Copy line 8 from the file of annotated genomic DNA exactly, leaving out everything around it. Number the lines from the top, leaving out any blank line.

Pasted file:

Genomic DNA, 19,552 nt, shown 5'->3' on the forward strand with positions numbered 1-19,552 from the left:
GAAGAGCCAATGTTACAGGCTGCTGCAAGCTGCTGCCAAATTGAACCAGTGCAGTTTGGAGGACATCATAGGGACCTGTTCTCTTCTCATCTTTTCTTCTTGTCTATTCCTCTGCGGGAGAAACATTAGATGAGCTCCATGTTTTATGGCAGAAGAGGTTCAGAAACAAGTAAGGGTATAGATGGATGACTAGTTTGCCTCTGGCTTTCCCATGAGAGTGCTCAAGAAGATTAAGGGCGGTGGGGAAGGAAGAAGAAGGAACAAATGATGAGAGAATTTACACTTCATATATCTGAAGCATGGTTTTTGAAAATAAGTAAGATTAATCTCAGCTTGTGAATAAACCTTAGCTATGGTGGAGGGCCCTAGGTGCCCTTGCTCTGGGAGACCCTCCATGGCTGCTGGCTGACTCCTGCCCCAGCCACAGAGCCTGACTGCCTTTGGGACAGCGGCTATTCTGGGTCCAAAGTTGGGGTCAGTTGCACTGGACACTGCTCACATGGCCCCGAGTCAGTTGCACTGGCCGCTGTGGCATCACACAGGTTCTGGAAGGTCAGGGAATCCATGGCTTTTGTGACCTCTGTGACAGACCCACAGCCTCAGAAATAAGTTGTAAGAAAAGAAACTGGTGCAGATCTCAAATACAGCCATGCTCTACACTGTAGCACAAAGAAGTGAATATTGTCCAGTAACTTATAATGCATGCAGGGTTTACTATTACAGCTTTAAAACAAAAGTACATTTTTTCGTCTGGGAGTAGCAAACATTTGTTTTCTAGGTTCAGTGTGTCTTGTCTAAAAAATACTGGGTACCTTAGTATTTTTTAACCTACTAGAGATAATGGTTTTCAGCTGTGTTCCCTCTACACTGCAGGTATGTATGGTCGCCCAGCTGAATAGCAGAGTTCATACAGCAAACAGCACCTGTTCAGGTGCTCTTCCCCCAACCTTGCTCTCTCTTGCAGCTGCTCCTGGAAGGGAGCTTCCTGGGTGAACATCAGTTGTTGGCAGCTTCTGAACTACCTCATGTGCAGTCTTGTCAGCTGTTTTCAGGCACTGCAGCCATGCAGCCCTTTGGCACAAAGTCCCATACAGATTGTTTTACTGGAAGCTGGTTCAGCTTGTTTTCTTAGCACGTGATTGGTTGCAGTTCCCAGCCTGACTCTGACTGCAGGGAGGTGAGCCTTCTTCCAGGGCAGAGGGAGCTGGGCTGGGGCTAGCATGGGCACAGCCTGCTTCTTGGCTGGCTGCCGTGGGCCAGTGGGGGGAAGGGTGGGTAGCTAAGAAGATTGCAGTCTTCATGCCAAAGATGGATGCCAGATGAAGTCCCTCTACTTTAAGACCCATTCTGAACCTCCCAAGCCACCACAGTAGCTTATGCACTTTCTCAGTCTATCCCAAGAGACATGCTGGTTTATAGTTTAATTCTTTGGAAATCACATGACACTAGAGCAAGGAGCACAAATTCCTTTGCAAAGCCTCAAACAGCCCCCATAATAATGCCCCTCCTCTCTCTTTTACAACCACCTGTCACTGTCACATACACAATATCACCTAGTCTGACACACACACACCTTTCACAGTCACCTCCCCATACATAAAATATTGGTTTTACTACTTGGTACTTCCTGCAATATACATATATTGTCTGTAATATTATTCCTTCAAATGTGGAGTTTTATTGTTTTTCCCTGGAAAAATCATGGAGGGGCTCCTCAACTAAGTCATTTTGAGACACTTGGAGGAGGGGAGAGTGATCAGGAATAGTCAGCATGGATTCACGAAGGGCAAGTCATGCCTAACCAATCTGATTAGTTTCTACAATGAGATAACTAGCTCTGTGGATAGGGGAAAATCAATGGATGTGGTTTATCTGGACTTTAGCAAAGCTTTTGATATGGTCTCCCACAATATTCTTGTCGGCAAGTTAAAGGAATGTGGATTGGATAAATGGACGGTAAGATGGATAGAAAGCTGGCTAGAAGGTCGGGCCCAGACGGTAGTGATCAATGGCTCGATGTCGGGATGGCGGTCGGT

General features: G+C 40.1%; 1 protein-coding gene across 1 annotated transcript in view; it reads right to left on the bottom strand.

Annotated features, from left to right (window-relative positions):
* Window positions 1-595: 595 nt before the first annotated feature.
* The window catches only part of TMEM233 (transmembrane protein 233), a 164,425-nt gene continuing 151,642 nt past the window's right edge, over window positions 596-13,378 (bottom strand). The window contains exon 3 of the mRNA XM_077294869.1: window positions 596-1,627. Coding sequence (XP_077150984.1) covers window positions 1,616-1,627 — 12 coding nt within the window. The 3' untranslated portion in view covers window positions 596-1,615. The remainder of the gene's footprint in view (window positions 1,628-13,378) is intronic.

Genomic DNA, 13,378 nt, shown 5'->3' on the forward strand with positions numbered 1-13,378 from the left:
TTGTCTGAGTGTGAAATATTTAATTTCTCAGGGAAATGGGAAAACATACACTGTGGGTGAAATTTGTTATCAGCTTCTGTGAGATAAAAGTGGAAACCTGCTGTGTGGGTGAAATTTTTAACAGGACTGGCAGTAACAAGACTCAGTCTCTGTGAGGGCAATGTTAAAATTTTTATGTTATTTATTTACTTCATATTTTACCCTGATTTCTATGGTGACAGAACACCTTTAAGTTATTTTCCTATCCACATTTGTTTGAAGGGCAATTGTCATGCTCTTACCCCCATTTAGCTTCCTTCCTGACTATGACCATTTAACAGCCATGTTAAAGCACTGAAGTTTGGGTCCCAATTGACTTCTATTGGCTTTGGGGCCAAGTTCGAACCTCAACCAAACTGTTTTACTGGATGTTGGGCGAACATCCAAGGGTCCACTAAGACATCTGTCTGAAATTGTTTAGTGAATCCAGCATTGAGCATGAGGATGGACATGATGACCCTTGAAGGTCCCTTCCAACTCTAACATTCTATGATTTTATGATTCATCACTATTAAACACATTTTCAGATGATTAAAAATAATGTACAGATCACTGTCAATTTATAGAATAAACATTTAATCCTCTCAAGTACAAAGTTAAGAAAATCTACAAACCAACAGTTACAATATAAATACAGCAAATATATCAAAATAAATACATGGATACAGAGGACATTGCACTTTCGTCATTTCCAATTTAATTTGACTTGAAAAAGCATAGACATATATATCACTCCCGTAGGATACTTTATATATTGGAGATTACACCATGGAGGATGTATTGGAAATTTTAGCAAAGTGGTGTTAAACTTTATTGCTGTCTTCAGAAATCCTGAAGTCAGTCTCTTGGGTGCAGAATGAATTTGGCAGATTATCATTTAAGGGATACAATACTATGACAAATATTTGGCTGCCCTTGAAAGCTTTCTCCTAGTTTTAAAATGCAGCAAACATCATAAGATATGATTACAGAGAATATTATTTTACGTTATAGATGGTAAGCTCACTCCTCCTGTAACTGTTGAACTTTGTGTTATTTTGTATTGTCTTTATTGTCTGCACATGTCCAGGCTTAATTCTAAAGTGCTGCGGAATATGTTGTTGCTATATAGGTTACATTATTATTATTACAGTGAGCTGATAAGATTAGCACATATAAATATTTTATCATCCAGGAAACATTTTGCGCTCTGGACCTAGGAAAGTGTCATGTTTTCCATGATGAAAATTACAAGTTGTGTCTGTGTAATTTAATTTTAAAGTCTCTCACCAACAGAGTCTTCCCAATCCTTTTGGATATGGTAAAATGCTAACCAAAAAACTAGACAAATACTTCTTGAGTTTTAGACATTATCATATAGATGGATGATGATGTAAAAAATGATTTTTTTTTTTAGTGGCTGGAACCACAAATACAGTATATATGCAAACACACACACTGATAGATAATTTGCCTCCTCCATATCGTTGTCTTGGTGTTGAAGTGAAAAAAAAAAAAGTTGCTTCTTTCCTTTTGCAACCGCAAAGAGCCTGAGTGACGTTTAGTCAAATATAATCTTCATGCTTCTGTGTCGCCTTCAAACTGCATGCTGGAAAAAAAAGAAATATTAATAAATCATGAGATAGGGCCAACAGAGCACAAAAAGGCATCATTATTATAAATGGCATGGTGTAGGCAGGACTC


TTGTCTGAGTGTGAAATATTTAATTTCTCAGGGAAATGGGAAAACATACACTGTGGGTGAAATTTGTTATCAGCTTCTGTGAGATAAAAGTGGAAACCTGCTGTGTGGGTGAAATTTTTAACAGGACTGGCAGTAACAAGACTCAGTCTCTGTGAGGGCAATGTTAAAATTTTTATGTTATTTATTTACTTCATATTTTACCCTGATTTCTATGGTGACAGAACACCTTTAAGTTATTTTCCTATCCACATTTGTTTGAAGGGCAATTGTCATGCTCTTACCCCCATTTAGCTTCCTTCCTGACTATGACCATTTAACAGCCATGTTAAAGCACTGAAGTTTGGGTCCCAATTGACTTCTATTGGCTTTGGGGCCAAGTTCGAACCTCAACCAAACTGTTTTACTGGATGTTGGGCGAACATCCAAGGGTCCACTAAGACATCTGTCTGAAATTGTTTAGTGAATCCAGCATTGAGCATGAGGATGGACATGATGACCCTTGAAGGTCCCTTCCAACTCTAACATTCTATGATTTTATGATTCATCACTATTAAACACATTTTCAGATGATTAAAAATAATGTACAGATCACTGTCAATTTATAGAATAAACATTTAATCCTCTCAAGTACAAAGTTAAGAAAATCTACAAACCAACAGTTACAATATAAATACAGCAAATATATCAAAATAAATACATGGATACAGAGGACATTGCACTTTCGTCATTTCCAATTTAATTTGACTTGAAAAAGCATAGACATATATATCACTCCCGTAGGATACTTTATATATTGGAGATTACACCATGGAGGATGTATTGGAAATTTTAGCAAAGTGGTGTTAAACTTTATTGCTGTCTTCAGAAATCCTGAAGTCAGTCTCTTGGGTGCAGAATGAATTTGGCAGATTATCATTTAAGGGATACAATACTATGACAAATATTTGGCTGCCCTTGAAAGCTTTCTCCTAGTTTTAAAATGCAGCAAACATCATAAGATATGATTACAGAGAATATTATTTTACGTTATAGATGGTAAGCTCACTCCTCCTGTAACTGTTGAACTTTGTGTTATTTTGTATTGTCTTTATTGTCTGCACATGTCCAGGCTTAATTCTAAAGTGCTGCGGAATATGTTGTTGCTATATAGGTTACATTATTATTATTACAGTGAGCTGATAAGATTAGCACATATAAATATTTTATCATCCAGGAAACATTTTGCGCTCTGGACCTAGGAAAGTGTCATGTTTTCCATGATGAAAATTACAAGTTGTGTCTGTGTAATTTAATTTTAAAGTCTCTCACCAACAGAGTCTTCCCAATCCTTTTGGATATGGTAAAATGCTAACCAAAAAACTAGACAAATACTTCTTGAGTTTTAGACATTATCATATAGATGGATGATGATGTAAAAAATGATTTTTTTTTTTAGTGGCTGGAACCACAAATACAGTATATATGCAAACACACACACTGATAGATAATTTGCCTCCTCCATATCGTTGTCTTGGTGTTGAAGTGAAAAAAAAAAAAGTTGCTTCTTTCCTTTTGCAACCGCAAAGAGCCTGAGTGACGTTTAGTCAAATATAATCTTCATGCTTCTGTGTCGCCTTCAAACTGCATGCTGGAAAAAAAAGAAATATTAATAAATCATGAGATAGGGCCAACAGAGCACAAAAAGGCATCATTATTATAAATGGCATGGTGTAGGCAGGACTC